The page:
The real benefits of this simple change were about to become obvious. 


Very soon, the entire jury was regularly referring to the tablet when they wanted to check back on what they were hearing, improving the quality of their judgment. 


Importantly, the courts had also significantly expanded the pool of eligible people available for jury service selection, addressing a perennial problem.


This is a great example of the ‘curb-cut effect’, a term referencing the small ramps in the gutters on street corners. These curb-cuts were originally designed for wheelchair users, but they benefit everyone, from people with prams and shopping trolleys or making deliveries, to those on bikes and scooters through to runners and people of all ages who just want to avoid tripping as they cross the road. 


Everyone benefits from accessibility.



Tech can drive accessibility innovation


As a creative technologist, Matthew is deeply optimistic about the role of technology in improving the experience of people with disabilities, and he has first-hand experience. Recently, he had his first-ever phone conversation with his son in Hong Kong, made possible by live captions on the Google Pixel phone. 


“It was actually a game changer for me, a life changer.” 


He now makes captioned phone calls regularly to access vital basic services like telehealth, an essential tool to navigate the pandemic that would otherwise have been unmanageable. Many tech innovations originally designed for accessibility, like text-to-voice services and even SMS, are now ubiquitous. That’s because they make life so much easier than the alternatives.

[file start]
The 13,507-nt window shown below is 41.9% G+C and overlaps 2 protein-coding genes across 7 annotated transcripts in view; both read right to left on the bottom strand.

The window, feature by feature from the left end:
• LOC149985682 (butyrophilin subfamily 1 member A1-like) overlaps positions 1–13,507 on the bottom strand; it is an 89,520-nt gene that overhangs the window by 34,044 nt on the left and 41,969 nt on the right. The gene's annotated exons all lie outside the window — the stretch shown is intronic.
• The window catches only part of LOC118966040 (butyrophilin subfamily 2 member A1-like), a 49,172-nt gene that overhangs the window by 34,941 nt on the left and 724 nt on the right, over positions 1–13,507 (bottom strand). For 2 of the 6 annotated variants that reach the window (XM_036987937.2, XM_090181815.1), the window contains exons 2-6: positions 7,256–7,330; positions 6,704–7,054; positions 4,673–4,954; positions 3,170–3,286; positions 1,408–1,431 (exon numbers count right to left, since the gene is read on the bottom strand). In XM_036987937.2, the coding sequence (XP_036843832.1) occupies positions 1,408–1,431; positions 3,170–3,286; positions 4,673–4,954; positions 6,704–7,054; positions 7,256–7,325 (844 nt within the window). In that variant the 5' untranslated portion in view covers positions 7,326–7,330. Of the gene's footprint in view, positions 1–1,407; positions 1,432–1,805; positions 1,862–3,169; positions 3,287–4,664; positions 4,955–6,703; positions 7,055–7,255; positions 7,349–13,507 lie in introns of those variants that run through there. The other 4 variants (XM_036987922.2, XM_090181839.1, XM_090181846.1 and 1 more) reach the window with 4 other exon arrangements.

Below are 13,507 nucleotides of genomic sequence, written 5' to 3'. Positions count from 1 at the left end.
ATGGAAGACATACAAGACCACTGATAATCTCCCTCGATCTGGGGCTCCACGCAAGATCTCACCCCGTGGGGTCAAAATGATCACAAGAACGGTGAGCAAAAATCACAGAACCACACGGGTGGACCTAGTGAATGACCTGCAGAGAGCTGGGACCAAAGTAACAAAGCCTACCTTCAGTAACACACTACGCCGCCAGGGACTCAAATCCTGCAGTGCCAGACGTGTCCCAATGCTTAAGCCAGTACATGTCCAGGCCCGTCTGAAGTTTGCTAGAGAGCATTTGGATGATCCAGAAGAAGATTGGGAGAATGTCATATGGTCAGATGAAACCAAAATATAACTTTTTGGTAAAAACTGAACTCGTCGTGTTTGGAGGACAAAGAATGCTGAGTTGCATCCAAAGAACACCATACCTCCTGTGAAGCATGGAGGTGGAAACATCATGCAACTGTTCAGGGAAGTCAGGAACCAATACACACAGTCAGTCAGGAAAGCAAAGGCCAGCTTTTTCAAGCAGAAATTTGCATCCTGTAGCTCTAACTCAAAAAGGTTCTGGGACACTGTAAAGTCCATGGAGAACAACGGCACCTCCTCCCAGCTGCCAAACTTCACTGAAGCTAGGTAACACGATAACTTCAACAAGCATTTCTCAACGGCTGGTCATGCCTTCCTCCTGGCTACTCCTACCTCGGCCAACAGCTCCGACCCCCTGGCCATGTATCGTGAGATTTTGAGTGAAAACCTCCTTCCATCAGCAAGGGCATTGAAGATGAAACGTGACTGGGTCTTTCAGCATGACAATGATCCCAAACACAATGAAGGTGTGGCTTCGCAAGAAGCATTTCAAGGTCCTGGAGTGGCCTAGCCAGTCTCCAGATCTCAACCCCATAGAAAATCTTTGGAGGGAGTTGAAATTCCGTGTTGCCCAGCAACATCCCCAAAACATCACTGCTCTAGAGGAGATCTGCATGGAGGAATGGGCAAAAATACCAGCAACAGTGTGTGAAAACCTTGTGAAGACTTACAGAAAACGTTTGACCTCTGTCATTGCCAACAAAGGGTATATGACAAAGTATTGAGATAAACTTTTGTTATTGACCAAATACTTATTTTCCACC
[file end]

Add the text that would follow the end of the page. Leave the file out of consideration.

Every time you say, “Hey Siri…” you’re navigating a device without touching it. 


That’s an assistive technology born from the need for accessibility!



Inclusion and technology at Thoughtworks 


Digital products and services can and should benefit everyone, and technology can enable faster connection and speedier transactions in our personal and work lives.


At Thoughtworks, we recognize the need to shift accessibility left earlier in our thinking to unlock the value of inclusive digital products and services for everyone, not just for people experiencing permanent disability.


We are active in our efforts to make a positive difference to disability inclusion by:


  • Supporting evolving design practice with regional and global accessibility forums


  • Continually evolving and delivering training for our people on accessibility across our organization 


  • Making our content, internal apps, website and workplaces accessible and inclusive to all, captioning all of our events and continuing to improve inclusivity in hiring and onboarding


  • Membership in The Valuable 500 - a global collective of 500 of the world’s most influential global businesses for disability inclusion


  • Membership in Purple Space - a networking and professional development hub for disabled employees


If you have a passion for accessibility and inclusion in design, product and technology, or your business is tackling a digital accessibility challenge, we’d love to talk to you.

Disclaimer: The statements and opinions expressed in this article are those of the author(s) and do not necessarily reflect the positions of Thoughtworks.